Parthenocissus quinquefolia

"Virginia creeper" redirects here. For the rail trail, see Virginia Creeper Trail. For the former railroad along which the Virginia Creeper Trail runs, see Virginia–Carolina Railway. For the Grant-Lee Phillips album, see Virginia Creeper (album). For the documentary film, see Virginia Creepers.
Virginia creeper
Scientific classification
Kingdom: Plantae
(unranked): Angiosperms
(unranked): Eudicots
(unranked): Rosids
Order: Vitales
Family: Vitaceae
Genus: Parthenocissus
Species: P. quinquefolia
Binomial name
Parthenocissus quinquefolia
(L.) Planch.

Ampelopsis hederacea Ehrh.[1]
Ampelopsis quinquefolia Michx.

Parthenocissus quinquefolia, known as Virginia creeper, Victoria creeper, five-leaved ivy, or five-finger, is a species of flowering plant in the grape family, Vitaceae. It is native to eastern and central North America, from southeastern Canada and the eastern United States west to Manitoba and Utah, and south to eastern Mexico and Guatemala.


The name "Virginia creeper", referring to one of its native locations, is also used for the whole genus Parthenocissus, and for other species within the genus. The name Parthenocissus is from the Greek literally meaning "virgin ivy", and may derive from the common English name of this species.[2] It is not closely related to the true ivy, Hedera. The specific epithet quinquefolia means "five-leaved", referring to the leaflets on each compound (palmate) leaf.[3]

This plant is also known in North America as woodbine,[4] although woodbine can refer to other plant species.


P. quinquefolia is a prolific deciduous climber, reaching heights of 20–30 m (66–98 ft) in the wild. It climbs smooth surfaces using small forked tendrils tipped with small strongly adhesive pads 5 mm (0.20 in) in size.


The leaves are palmately compound, composed of five leaflets (rarely three leaflets, particularly on younger vines) joined from a central point on the leafstalk, and range from 3 to 20 cm (1.2 to 7.9 in) (rarely to 30 cm [12 in]) across. The leaflets have a toothed margin. The species is often confused with P. vitacea or "False Virginia creeper", which has the same leaves, but does not have the adhesive pads at the end of its tendrils.

It is sometimes mistaken for Toxicodendron radicans (poison ivy), despite having five leaflets (poison ivy has three).[5] While the leaves of P. quinquefolia do not produce urushiol, the sap within the leaves and stem contains raphides (needle-shaped crystals of calcium oxalate) which can puncture the skin causing irritation and blisters in sensitive people.[6] .[7]

The leaves sometimes turn a decorative bright red in the fall.

Flowers and berries

The flowers are small and greenish, produced in inconspicuous clusters in late spring, and mature in late summer or early fall into small hard purplish-black berries 5 to 7 mm (0.20 to 0.28 in) diameter. These berries contain toxic amounts of oxalic acid and have been known to cause kidney damage and death to humans. [8][9] [10][7] The berries are not toxic to birds and provide an important winter food source for many bird species.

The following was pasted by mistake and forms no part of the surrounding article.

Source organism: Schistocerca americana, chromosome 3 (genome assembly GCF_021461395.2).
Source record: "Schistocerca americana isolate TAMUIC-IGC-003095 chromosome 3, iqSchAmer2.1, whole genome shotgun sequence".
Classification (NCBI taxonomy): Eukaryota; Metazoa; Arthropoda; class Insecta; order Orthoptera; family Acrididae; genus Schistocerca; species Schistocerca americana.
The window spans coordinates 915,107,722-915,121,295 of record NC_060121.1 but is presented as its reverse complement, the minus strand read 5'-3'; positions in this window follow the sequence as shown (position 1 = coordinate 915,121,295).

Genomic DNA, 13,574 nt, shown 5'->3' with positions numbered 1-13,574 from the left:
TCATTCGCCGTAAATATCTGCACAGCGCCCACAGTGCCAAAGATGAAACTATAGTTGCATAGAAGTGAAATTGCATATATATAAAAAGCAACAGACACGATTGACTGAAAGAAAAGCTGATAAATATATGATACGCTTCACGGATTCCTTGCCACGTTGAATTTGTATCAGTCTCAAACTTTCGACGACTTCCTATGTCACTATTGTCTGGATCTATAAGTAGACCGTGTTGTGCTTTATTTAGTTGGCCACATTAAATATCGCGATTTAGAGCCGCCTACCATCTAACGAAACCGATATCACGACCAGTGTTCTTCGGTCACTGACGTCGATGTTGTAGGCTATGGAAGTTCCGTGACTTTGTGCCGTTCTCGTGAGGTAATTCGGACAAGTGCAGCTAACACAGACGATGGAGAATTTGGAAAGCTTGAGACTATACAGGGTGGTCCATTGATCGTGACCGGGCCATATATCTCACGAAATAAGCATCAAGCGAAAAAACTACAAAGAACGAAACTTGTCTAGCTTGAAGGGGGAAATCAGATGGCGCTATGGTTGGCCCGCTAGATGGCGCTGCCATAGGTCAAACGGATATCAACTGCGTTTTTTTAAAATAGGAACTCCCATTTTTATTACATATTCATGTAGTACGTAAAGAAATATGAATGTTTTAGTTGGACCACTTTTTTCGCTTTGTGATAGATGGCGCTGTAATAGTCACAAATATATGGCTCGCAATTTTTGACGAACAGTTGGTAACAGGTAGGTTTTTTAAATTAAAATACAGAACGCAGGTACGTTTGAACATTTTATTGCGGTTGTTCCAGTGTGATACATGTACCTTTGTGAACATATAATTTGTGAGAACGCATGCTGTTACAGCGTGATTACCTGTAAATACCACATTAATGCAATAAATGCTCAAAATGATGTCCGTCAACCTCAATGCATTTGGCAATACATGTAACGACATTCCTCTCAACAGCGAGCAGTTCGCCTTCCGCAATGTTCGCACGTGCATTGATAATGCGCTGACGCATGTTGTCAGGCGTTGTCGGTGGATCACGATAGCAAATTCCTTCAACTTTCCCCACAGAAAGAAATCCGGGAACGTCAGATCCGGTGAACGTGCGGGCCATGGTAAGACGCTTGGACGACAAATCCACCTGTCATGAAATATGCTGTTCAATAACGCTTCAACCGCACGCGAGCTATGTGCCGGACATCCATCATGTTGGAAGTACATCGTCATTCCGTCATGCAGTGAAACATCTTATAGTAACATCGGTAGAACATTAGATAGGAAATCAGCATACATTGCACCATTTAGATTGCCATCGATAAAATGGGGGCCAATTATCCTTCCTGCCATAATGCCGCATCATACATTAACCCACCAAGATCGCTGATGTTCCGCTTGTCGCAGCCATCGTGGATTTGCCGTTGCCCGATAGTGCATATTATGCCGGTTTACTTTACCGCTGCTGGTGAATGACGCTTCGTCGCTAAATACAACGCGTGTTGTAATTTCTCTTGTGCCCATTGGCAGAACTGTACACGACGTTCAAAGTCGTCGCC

Cultivation and uses

Climbing roots with adhesive pads, which are absent in P. vitacea

P. quinquefolia is grown as an ornamental plant, because of its ability to rapidly cover walls and buildings, and its deep red to burgundy fall (autumn) foliage.[11]

It is frequently seen covering telephone poles or trees. It may kill vegetation it covers by shading its support and thus limiting the supporting plants' ability to photosynthesize.

P. quinquefolia can be used as a shading vine for buildings on masonry walls. Because the vine, like its relative P. tricuspidata (Boston ivy), adheres to the surface by disks rather than penetrating roots, it does not harm the masonry but will keep a building cooler by shading the wall surface during the summer. As with ivy, trying to rip the plant from the wall will damage the surface; but if the plant is first killed, such as by severing the vine from the root, the adhesive pads will eventually deteriorate and release their grip.

See also


  1. "Virginia Creeper Ampelopsis hederacea Parthenocissus quinquefolia". Retrieved May 3, 2013.
  2. Coombes, Allen J. (2012). The A to Z of plant names. USA: Timber Press. p. 312. ISBN 9781604691962.
  3. Harrison, Lorraine (2012). RHS Latin for gardeners. United Kingdom: Mitchell Beazley. p. 224. ISBN 9781845337315.
  4. Kenny, Hamill (1945). West Virginia Place Names: Their Origin and Meaning, Including the Nomenclature of the Streams and Mountains. Piedmont, WV: The Place Name Press. p. 690.
  5.  Beach, Chandler B., ed. (1914). "Virginia Creeper". The New Student's Reference Work. Chicago: F. E. Compton and Co.
  6. "USDA NRCS Plant Guide - Virginia Creeper" (PDF). Retrieved 8 July 2014.
  7. 1 2 USDA. "United States Department of Agriculture Plant Guide: Virginia Creeper" (PDF). Retrieved October 15, 2016.
  8. Earney, Delena Tull ; illustrations by Michael; Larke, Julia; Teague,, Judy; Miller, Suzanne Rippe ; photographs by George Oxford (2013). Edible and useful plants of the Southwest : Texas, New Mexico, and Arizona : including recipes, teas and spices, natural dyes, medicinal uses, poisonous plants, fibers, basketry, and industrial uses (Revised edition. ed.). pp. 184–185. ISBN 0292748272.
  9. "Edible and Useful Plants of the Southwest: Texas, New Mexico, and Arizona - Delena Tull - Google Books". Https:.
  10. "FDA Poisonous Plant Database". Retrieved October 15, 2016.
  11. "RHS Plant Selector - Parthenocissus quinquefolia". Retrieved 25 May 2013.
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Wikisource has the text of the 1879 American Cyclopædia article Virginia Creeper.
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